During his daily press conference on April 15, Mexican President Andrés Manuel López Obrador told reporters, “If you go too far, you know what will happen.” López Obrador clarified his remarks the following day, saying he meant that the public would hold reporters who unfairly criticize the government to account. But in a country where journalists are murdered with impunity, his comments were criticized widely.
The remark was the latest incident in an uneasy relationship between the new federal government, which assumed office on December 1, and the press. Observers said in opinion pieces they believe this is due in part to López Obrador’s previous interactions with a press that has often been hostile to him, and also to a new approach to government communication. Journalists also pointed out that those who report critically on the president are often harassed online, most prominently by Twitter users.
Since assuming office, López Obrador has introduced a so-called “mañanera” or press briefing, held daily at 7 a.m. in Mexico City’s National Palace. The briefing has been praised by some. The columnist Ernesto Nuñez Albarrán wrote in Aristegui Noticias on April 14 that it was “healthy [López Obrador] appears every day; even if he complains about headers, news angles and coverage that he doesn’t like.”
However, Nuñez Albarrán added that the president has a deep distrust of some news outlets. During past administrations, when the leftist López Obrador was a mayor of Mexico City and principal voice of the political opposition, he was often framed by those in power as a “danger to Mexico.” It was a message repeated by media with close ties to the federal government.
López Obrador has attacked critical journalists and commentators for being “conservative,” “neo-liberal,” and “fifi” –meaning elitist or out-of-touch. He and some members of his cabinet have singled out several journalists and outlets, most prominently the Mexico City newspaper Reforma, which López Obrador has criticized more than a dozen times since taking office, according to Article 19.
Numerous journalists told CPJ they have been harassed online after being called out or criticized by the president. One of those, Reforma editorial director Juan Pardinas, told the Mexican chapter of press freedom group Article 19 that he has received online death threats and been doxxed. He said he believes that the threats were provoked by a news article on security at the president’s residence, that López Obrador criticized at his briefing.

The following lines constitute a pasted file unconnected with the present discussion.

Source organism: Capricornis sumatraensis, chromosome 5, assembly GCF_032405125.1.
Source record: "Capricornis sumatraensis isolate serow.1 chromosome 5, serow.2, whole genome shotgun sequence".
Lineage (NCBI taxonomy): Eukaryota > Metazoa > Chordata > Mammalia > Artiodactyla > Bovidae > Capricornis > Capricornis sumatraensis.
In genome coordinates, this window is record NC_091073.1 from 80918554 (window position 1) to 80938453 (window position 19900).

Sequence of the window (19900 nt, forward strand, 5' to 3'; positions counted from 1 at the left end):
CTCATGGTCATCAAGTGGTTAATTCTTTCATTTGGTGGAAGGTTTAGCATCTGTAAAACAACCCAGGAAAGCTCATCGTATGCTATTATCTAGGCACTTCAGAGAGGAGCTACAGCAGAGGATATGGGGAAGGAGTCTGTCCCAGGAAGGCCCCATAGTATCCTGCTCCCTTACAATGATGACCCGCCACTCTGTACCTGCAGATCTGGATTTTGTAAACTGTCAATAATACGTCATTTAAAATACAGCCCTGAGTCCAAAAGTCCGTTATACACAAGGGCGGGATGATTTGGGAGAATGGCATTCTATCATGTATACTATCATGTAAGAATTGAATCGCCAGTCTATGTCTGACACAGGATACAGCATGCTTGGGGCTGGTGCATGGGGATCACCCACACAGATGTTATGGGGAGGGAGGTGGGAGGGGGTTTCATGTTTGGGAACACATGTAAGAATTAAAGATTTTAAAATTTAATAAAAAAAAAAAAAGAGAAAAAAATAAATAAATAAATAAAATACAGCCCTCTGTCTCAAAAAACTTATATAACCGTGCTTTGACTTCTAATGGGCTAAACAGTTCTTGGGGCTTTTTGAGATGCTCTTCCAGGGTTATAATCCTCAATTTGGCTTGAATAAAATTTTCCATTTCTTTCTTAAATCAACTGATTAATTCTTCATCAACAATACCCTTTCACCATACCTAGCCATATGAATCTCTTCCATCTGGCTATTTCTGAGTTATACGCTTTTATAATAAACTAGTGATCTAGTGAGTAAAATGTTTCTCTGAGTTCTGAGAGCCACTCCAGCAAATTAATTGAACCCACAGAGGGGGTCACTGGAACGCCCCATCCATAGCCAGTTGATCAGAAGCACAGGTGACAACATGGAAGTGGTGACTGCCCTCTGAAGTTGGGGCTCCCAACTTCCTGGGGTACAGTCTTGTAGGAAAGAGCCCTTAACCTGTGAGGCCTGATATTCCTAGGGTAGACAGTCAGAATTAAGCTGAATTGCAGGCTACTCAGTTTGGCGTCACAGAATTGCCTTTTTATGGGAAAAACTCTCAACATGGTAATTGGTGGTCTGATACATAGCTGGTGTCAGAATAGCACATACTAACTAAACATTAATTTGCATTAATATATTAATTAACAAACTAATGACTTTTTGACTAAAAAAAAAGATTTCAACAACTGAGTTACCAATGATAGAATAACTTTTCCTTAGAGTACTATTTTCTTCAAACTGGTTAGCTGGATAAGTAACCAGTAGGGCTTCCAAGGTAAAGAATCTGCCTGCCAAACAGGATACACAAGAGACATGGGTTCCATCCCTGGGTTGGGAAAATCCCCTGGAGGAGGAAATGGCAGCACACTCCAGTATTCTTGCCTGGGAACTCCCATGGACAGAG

Jesús Cantú, a spokesman for the presidency, told CPJ on May 1 that the federal government is committed to press freedom. “We reject any kind of violence, online or offline, against journalists and media,” he said.
CPJ spoke with several Mexican journalists and media observers about their view of López Obrador’s interactions with the press and whether they think his rhetoric could increase risks for journalists. Their answers have been edited lightly for length and clarity.
Raymundo Riva Palacio, founder, Eje Central
The morning press conferences are used to defame journalists. I have received direct and indirect threats against me, including that people will publish contracts of government advertisements I allegedly received. There has been permanent online harassment and defamation against anyone who disagrees with the president. It’s a climate of hostility.
There is no good relationship at all between the press and the president. During the presidency of Enrique Peña Nieto I was the target of constant harassment. There were attempts to install spyware on my mobile phone, there was an investigation into my private life, I was being followed, my email was hacked, and I was told that government advertisement contracts would be canceled if I didn’t stop criticizing the president. I always understood that to be the rules of the game, but I was never scared for my physical safety.
The climate of hostility and aggression against anyone who disagrees with López Obrador is unlike any I’ve seen in my professional career.
[Editor’s note: The Peña Nieto administration repeatedly denied allegations that it was spying on journalists, according to reports.]
Lucia Lagunes Huerta, director of press freedom group, Comunicación e Información de la Mujer A.C.
I believe the relationship between federal government and press is a bad one. The president harbors enormous prejudice about the job of the press. It’s very worrying when he generalizes in how he expresses himself every day, calling journalists part of the “mafia of power,” conservative, or corrupt.